'Aliens: Infestation' Review: No One's Going To Hear You Scream

Aliens: Infestation

The "Aliens" franchise has been scaring moviegoers since the late 1970s, with video game interpretations of the Xenomorphs beginning to show up in the early 1980s, on the Atari 2600. Numerous games over the years have pit humans against their biggest adversaries; some good and some not so good. The latest entry into the franchise, "Aliens: Infestation," manages to treat the source material with loving care, and bring the series to the Nintendo DS for the first time. Developed by WayForward Technologies and published by Sega, "Infestation" puts our species' biggest threat into the palm of your hand.

THE BASICS

"Infestation" kicks off aboard the space vessel Sulaco, which is manned by a squad of Colonial Marines who are sent to investigate the resulting fallout from "Aliens." Staying true to the series, it doesn't take too long for the Marines to figure out that something has gone horribly wrong deep in space, and they begin battling the Xenomorphs. The game plays out as a traditional 2D sidescroller, with loads of weapons at your disposal as you explore a handful of infested locations, looking to put an end to the aliens before they can do any more damage.

THE HIGHS

Alitroidvaina

"Infestation" may not be as in-depth as a "Metroid" or "Castlevania" game, but it certainly plays out like one. As a side-scroller with maps that take you all over various space stations, learning where you're going in this game is as important as carrying enough ammo to get there. After your first encounter with the aliens, most players are bound to get a little bit nostalgic for the SNES classic, "Super Metroid."

"Alien 5"

Since "Infestation" takes place after the second "Aliens" movie there's a lot of in game content that pulls directly from the series. From characters to weapons to cats trapped in vents, there are plenty of callouts that should make franchise fans happy. Even though WayForward scaled such a huge franchise down to such a small screen, they seem to have gone out of their way to remain true to the series, and keep their game as authentic as possible: just check out the unlockable knife trick mini game if you need real proof.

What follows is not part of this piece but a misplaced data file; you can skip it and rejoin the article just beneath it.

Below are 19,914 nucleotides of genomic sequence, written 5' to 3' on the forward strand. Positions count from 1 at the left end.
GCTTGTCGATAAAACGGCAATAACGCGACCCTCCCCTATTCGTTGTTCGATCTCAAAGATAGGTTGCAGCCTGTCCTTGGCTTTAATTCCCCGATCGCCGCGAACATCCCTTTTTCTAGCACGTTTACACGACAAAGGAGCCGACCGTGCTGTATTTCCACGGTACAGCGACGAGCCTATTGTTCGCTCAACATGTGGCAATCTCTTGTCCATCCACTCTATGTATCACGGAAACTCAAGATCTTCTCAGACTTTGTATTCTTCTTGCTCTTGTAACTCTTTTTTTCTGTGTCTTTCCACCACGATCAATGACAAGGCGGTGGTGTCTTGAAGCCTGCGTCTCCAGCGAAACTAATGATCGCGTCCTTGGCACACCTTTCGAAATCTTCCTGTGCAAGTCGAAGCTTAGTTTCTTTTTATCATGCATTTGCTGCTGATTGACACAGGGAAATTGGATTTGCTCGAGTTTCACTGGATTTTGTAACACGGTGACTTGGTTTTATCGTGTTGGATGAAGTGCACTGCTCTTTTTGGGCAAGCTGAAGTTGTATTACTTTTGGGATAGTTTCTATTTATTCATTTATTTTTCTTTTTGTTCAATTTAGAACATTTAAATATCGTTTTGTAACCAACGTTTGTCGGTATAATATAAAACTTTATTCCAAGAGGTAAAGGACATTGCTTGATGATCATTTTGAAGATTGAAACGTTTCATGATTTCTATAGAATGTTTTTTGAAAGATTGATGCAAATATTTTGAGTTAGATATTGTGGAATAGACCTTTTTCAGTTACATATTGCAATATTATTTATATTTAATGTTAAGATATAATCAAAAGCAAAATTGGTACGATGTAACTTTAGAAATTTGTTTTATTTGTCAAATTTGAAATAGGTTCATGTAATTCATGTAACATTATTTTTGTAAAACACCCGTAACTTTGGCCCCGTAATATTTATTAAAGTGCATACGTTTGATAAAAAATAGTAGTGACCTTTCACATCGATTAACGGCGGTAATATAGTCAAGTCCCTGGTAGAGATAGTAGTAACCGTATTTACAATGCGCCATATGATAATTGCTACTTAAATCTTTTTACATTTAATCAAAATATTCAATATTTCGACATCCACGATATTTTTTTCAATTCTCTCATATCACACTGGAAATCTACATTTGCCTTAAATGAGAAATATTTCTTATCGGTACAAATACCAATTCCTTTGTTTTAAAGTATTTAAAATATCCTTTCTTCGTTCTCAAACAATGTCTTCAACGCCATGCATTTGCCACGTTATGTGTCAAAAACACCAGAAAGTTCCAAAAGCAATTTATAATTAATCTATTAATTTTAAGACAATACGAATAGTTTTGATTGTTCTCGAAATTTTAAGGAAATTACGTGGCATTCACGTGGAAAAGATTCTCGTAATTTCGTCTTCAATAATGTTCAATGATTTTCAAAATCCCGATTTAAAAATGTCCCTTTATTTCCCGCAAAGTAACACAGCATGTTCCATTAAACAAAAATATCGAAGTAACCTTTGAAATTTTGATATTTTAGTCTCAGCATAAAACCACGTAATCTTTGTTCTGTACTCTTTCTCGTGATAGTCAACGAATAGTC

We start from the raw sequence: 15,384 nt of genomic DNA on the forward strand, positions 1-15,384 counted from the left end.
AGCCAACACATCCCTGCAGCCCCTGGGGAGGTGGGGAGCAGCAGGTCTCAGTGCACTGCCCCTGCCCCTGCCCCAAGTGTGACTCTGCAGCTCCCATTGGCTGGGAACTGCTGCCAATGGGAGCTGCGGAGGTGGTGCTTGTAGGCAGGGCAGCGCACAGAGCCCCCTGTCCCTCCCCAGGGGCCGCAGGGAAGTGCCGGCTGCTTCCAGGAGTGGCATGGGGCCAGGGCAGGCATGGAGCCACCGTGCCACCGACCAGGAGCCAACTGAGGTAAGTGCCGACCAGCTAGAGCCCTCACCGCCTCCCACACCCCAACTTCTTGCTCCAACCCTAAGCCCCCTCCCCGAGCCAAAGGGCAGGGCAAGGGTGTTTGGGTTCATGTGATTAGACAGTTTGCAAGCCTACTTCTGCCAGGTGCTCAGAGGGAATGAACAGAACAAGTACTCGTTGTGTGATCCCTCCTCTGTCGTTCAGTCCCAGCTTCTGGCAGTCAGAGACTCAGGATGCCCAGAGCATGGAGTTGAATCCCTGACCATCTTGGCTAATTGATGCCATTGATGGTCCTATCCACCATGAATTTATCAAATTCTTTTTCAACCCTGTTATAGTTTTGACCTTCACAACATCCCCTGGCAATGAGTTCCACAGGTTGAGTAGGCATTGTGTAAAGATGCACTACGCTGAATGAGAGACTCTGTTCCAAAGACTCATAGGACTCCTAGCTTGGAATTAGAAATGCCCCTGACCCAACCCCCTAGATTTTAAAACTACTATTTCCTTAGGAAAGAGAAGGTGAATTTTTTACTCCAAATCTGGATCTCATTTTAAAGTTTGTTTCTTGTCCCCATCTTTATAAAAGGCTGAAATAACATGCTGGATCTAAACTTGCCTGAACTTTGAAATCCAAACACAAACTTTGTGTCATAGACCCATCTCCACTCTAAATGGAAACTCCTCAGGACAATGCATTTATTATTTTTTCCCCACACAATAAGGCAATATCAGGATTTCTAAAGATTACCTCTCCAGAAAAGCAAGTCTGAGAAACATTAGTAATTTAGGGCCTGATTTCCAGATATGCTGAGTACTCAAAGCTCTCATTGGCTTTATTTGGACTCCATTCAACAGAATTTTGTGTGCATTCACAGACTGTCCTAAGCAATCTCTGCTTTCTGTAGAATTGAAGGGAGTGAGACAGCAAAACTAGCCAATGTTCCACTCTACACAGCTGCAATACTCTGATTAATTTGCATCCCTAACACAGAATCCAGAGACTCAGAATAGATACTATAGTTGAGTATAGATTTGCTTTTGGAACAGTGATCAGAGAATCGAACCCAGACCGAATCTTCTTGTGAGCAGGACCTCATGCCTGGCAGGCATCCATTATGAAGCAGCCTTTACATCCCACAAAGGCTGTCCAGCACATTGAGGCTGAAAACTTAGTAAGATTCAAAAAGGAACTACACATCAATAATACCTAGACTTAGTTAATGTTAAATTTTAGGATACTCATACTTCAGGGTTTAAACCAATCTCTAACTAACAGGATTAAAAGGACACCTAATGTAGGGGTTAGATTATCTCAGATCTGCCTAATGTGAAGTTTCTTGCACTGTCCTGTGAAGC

Upping The Ante

In an interesting turn of events, the team at WayForward has invoked one of the more challenging play mechanics for characters in recent years: killing them off. Something you don't see too often in games these days are consequences for reckless behavior, but in "Infestation" if you push the limits of one of your characters, and go and get yourself killed, that character stays dead for the remainder of the game. The only way you can replace them is by finding other Marines who are willing to join your fight. This makes the game both challenging and forces the player to be careful and strategic about each of their moves.

THE LOWS

Another Dark Corridor

One of the ways that "Infestation" remains true to the movies it's based on is that its locales don't really change too much. Going from spaceship to spaceship helps keep the game maintain the right tone, but everything and everyone pretty much looks the same. The repetition doesn't hold the game back in any way, it's just a little variety would help make each of the areas feel unique, especially when you're backtracking for the third time.

Only Run-N-Gun, Not Jump-N-Gun

Perhaps the biggest downfall of "Infestation" is its frustrating controls. While the majority of the important gameplay buttons are laid out in a standard manner, there's an awkward reliance on the touchscreen for weapon swapping and map access among other things. This placement can become overly cumbersome, especially when trying to swap weapons in the heat of battle. Add to that the fact that you can't shoot while jumping, and "Infestation" proves that it isn't perfect, and the controls take some getting used to.

THE VERDICT

"Aliens: Infestation" is a great entry in both the "Alien"' movie and video game franchises. Taking cues from "Metroid" and "Castlevania" was the right direction for WayForward to go in, and because of that, they've produced a really enjoyable game that should appeal to both fans of the franchise, as well as most DS owners. If you can work your way past the finicky controls, there's a really solid title here from a company that's one of the best developers for the platform.

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